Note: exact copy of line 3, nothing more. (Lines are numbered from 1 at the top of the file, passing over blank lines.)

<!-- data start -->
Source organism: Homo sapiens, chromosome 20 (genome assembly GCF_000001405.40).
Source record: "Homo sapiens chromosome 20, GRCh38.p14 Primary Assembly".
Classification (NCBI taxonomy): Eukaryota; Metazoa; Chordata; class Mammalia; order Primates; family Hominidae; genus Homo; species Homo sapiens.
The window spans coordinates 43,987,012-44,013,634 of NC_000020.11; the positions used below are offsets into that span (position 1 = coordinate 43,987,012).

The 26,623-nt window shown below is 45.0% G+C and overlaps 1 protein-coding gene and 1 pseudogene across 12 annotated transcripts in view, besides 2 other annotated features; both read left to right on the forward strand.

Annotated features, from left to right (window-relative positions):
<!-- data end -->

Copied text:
Classification (NCBI taxonomy): Eukaryota; Metazoa; Chordata; class Mammalia; order Primates; family Hominidae; genus Homo; species Homo sapiens.